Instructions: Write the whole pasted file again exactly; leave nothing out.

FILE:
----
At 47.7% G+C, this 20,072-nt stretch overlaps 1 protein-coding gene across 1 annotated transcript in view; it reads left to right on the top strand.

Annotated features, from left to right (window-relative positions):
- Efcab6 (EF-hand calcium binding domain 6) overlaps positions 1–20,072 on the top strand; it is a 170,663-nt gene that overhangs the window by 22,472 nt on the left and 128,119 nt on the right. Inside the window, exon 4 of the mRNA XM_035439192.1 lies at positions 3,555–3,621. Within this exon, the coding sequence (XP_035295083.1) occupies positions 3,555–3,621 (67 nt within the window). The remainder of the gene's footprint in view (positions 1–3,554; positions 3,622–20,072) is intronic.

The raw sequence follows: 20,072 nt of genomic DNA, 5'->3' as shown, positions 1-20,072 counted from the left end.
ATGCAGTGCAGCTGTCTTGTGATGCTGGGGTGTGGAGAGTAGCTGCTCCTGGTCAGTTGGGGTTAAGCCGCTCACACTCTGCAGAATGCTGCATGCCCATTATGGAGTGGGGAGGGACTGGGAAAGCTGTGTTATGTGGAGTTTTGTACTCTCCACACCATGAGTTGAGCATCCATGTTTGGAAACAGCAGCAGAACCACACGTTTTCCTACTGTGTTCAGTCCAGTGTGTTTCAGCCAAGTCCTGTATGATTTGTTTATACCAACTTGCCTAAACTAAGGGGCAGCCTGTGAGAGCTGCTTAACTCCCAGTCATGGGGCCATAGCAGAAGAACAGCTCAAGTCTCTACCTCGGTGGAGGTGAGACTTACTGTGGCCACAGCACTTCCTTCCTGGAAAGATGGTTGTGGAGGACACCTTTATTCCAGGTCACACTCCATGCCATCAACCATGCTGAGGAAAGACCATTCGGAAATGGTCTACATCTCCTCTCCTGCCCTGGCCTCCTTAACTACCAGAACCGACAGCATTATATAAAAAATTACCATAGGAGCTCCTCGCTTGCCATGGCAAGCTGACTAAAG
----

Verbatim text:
At 47.7% G+C, this 20,072-nt stretch overlaps 1 protein-coding gene across 1 annotated transcript in view; it reads left to right on the top strand.

Annotated features, from left to right (window-relative positions):
- Efcab6 (EF-hand calcium binding domain 6) overlaps positions 1–20,072 on the top strand; it is a 170,663-nt gene that overhangs the window by 22,472 nt on the left and 128,119 nt on the right. Inside the window, exon 4 of the mRNA XM_035439192.1 lies at positions 3,555–3,621. Within this exon, the coding sequence (XP_035295083.1) occupies positions 3,555–3,621 (67 nt within the window). The remainder of the gene's footprint in view (positions 1–3,554; positions 3,622–20,072) is intronic.

The raw sequence follows: 20,072 nt of genomic DNA, 5'->3' as shown, positions 1-20,072 counted from the left end.
ATGCAGTGCAGCTGTCTTGTGATGCTGGGGTGTGGAGAGTAGCTGCTCCTGGTCAGTTGGGGTTAAGCCGCTCACACTCTGCAGAATGCTGCATGCCCATTATGGAGTGGGGAGGGACTGGGAAAGCTGTGTTATGTGGAGTTTTGTACTCTCCACACCATGAGTTGAGCATCCATGTTTGGAAACAGCAGCAGAACCACACGTTTTCCTACTGTGTTCAGTCCAGTGTGTTTCAGCCAAGTCCTGTATGATTTGTTTATACCAACTTGCCTAAACTAAGGGGCAGCCTGTGAGAGCTGCTTAACTCCCAGTCATGGGGCCATAGCAGAAGAACAGCTCAAGTCTCTACCTCGGTGGAGGTGAGACTTACTGTGGCCACAGCACTTCCTTCCTGGAAAGATGGTTGTGGAGGACACCTTTATTCCAGGTCACACTCCATGCCATCAACCATGCTGAGGAAAGACCATTCGGAAATGGTCTACATCTCCTCTCCTGCCCTGGCCTCCTTAACTACCAGAACCGACAGCATTATATAAAAAATTACCATAGGAGCTCCTCGCTTGCCATGGCAAGCTGACTAAAG